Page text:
According to my wife Lori, Harvard isn’t kidding when it hands out “B.S.” degrees yesterday. She is convinced that one of the essential life skills the institution tutors is the art of “bullsh*tting”. She has spent a lifetime now with me and my alumni friends witnessing our ability and willingness to pontificate on subjects that we know little about (witness this blog). While genuine “BS” has a more malicious intent (a deliberate use of misinformation to achieve one’s end), I do think that Lori is onto a quality fostered by the university – the ability to make speculative conjectures and observations on topics based on limited information. In short, intellectual exploration.
Certainly, relative to the abundant boffin peers surrounding you at all times at the school, one would be forgiven for feeling that one never knew anything about anything. And yet, the institution, with its Lowellian dining-centric House-system, promotes a crucible of dialogue and exchange of ideas as a cornerstone to the education one gets there.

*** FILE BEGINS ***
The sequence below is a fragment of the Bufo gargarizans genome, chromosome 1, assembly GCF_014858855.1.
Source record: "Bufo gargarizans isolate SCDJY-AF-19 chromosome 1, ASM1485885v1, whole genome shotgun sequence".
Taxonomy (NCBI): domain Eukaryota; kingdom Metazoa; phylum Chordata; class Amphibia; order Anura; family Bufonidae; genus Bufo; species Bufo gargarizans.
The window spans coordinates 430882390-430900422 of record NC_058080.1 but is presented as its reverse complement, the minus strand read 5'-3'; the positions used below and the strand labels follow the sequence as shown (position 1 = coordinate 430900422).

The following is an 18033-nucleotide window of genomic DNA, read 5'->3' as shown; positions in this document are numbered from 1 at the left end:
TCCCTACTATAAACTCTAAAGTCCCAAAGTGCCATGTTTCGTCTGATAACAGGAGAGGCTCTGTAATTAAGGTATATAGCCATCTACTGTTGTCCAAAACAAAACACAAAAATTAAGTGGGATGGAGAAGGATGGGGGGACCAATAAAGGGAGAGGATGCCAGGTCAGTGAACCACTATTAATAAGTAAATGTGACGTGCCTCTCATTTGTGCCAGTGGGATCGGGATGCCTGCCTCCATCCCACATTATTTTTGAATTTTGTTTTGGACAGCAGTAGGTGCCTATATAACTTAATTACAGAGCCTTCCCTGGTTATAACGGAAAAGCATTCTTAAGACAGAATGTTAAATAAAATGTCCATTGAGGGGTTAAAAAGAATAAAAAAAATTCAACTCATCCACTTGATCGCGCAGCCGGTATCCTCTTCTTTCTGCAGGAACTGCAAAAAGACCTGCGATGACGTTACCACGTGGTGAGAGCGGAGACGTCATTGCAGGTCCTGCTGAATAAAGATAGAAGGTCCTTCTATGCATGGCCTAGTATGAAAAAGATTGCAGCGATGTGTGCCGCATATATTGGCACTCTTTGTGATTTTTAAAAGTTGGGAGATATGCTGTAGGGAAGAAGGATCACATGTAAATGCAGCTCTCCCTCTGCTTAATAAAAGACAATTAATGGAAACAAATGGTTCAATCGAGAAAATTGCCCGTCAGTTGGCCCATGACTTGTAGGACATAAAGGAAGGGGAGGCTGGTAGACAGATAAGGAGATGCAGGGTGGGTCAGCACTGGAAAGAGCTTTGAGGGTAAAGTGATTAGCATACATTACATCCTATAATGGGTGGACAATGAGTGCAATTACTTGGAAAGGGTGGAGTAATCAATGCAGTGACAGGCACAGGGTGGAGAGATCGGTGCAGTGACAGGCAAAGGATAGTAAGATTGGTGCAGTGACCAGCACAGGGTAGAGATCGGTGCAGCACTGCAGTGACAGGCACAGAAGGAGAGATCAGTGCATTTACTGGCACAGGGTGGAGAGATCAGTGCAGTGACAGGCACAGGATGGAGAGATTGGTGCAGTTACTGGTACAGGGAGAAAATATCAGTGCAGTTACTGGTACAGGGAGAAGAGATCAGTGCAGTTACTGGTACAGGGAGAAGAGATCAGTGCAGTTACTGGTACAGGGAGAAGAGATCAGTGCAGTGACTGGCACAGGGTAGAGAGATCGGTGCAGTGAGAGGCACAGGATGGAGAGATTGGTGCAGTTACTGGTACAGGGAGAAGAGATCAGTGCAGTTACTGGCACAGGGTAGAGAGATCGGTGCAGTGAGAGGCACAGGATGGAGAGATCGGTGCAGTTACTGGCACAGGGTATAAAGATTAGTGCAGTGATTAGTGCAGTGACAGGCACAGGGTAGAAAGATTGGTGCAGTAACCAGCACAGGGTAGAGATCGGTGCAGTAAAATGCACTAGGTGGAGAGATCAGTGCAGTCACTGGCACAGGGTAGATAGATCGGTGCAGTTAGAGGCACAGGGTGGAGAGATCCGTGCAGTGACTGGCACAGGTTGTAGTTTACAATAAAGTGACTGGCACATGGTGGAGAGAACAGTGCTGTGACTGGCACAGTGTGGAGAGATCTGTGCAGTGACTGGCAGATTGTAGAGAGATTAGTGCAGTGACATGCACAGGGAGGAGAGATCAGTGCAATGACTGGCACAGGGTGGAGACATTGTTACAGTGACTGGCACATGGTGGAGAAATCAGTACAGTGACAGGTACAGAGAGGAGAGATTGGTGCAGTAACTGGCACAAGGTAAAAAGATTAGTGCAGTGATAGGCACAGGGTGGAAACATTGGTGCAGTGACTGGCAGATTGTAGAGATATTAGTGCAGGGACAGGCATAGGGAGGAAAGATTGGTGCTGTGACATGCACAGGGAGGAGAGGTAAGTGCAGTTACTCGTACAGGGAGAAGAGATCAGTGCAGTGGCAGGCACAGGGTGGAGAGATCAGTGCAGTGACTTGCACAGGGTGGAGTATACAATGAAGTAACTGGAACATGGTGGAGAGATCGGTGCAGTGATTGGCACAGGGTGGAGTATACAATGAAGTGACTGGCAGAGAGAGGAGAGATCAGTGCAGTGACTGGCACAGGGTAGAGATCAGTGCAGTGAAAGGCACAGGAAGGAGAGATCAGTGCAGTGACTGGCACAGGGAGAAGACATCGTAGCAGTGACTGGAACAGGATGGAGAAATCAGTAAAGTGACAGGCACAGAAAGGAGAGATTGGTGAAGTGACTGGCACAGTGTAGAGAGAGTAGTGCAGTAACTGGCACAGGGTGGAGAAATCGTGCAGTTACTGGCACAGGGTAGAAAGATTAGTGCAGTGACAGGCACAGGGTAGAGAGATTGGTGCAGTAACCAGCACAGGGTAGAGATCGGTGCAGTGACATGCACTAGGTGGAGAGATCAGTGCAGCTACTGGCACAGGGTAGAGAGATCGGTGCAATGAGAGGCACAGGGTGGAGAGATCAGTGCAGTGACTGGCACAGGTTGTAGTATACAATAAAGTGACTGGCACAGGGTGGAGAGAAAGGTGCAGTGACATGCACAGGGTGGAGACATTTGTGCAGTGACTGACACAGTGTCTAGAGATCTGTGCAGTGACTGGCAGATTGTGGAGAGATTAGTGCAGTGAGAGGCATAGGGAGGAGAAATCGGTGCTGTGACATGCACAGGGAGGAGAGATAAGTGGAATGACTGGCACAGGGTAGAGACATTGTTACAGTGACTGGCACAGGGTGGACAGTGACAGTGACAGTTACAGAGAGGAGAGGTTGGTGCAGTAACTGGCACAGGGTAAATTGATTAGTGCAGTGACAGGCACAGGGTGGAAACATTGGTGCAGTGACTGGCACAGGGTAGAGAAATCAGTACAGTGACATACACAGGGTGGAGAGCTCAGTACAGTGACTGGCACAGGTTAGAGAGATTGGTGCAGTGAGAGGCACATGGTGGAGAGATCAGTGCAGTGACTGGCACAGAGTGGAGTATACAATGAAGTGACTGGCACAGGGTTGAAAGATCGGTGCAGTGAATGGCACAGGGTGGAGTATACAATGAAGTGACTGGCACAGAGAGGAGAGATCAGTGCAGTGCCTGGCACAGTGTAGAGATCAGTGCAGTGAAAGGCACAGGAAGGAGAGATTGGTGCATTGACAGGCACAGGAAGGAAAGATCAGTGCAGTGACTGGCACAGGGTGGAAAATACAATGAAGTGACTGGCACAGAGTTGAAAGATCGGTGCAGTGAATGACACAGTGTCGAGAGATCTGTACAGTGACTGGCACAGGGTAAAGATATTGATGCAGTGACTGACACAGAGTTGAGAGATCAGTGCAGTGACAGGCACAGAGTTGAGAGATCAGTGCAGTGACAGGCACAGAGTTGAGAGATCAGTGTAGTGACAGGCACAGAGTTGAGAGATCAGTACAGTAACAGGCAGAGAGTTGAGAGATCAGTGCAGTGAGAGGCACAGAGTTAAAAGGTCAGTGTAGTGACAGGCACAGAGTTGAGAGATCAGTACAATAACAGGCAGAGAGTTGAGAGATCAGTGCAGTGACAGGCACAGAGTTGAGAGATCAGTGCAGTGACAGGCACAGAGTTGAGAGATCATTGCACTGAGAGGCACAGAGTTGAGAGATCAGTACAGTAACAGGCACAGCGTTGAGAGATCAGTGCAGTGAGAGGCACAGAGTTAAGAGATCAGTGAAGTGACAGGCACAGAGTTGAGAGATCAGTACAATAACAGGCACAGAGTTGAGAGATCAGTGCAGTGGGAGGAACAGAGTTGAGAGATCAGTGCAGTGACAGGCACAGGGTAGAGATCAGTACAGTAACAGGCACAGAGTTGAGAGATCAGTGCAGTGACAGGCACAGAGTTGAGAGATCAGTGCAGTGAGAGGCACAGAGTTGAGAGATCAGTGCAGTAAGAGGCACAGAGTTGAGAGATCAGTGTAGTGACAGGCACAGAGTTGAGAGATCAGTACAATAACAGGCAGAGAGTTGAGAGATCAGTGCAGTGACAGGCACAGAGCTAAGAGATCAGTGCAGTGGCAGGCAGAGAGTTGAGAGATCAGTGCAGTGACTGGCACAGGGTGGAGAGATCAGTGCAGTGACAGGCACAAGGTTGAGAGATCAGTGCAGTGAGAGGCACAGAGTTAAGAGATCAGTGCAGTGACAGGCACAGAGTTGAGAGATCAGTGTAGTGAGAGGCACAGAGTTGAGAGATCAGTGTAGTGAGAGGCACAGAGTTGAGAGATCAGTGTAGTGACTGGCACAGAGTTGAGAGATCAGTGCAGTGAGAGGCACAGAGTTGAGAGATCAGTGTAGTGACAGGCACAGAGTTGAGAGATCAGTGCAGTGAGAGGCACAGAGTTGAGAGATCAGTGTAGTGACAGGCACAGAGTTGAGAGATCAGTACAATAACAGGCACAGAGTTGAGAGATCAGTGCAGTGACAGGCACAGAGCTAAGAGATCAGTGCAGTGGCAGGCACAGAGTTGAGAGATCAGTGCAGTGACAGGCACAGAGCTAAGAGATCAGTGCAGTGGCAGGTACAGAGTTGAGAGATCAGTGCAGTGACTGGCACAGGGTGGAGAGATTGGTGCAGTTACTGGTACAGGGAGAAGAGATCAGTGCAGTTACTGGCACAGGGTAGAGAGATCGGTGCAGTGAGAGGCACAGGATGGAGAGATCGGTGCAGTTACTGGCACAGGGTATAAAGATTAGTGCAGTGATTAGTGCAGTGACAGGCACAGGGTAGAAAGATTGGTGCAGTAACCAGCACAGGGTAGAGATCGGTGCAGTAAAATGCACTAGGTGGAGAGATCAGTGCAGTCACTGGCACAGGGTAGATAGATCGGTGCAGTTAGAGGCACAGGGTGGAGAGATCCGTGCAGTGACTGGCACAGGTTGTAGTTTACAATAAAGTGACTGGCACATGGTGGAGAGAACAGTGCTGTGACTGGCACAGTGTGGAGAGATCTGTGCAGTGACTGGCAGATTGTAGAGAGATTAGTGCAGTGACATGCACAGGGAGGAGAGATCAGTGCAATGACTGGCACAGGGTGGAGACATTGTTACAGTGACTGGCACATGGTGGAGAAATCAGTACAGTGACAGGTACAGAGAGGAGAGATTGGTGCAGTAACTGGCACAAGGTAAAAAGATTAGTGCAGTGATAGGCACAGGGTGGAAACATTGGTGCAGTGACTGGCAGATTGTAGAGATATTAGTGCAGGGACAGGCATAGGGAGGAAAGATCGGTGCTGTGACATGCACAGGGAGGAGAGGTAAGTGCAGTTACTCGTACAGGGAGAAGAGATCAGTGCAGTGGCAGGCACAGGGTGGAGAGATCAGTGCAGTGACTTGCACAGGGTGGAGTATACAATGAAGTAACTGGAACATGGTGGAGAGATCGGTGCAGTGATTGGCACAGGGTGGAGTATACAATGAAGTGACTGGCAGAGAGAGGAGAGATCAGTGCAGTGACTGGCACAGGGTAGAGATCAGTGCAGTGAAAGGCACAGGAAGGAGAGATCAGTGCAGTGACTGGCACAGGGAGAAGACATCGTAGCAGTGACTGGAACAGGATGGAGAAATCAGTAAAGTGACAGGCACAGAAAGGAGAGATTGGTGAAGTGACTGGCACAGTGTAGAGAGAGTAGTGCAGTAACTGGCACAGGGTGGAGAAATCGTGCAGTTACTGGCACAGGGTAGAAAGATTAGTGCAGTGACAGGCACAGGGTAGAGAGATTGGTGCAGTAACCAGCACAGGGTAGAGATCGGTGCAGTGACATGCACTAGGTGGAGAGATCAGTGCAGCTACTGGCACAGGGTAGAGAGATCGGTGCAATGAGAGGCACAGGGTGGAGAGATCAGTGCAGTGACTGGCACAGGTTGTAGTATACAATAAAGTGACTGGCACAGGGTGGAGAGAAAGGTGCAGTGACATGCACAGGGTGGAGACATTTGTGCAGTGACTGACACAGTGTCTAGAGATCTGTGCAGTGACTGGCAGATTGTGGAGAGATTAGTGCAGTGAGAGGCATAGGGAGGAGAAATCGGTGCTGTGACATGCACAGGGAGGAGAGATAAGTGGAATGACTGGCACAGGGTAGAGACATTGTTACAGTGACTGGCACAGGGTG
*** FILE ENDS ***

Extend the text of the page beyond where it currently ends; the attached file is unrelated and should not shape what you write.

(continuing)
Some people feel that you need to study and perfect a domain knowledge or specialty skill before even considering using it. Just like the system engineers who pursue the elusive perfect design or architecture before embarking on a single line of code. But modern agile approaches advocate the iterate-and-improve ethos of innovation. As Hugh describes…
- “Neuroscience folks tell us that behavioral change comes from repetition. If behaviors lead to outcomes, then why not just “fake” it till you make it? Fake that golf stroke, fake that harmonious relationship. Fake your cooking skills. Eventually, you’ll get the change you want.”
The improvisational approach evokes both Godin’s “Start with Sucking” and Adams’ “Ordinary Super Powers” (of embracing embarrassment). And there is nothing that will refine your perspective on and knowledge of a subject than having someone else poke big holes through your opinions.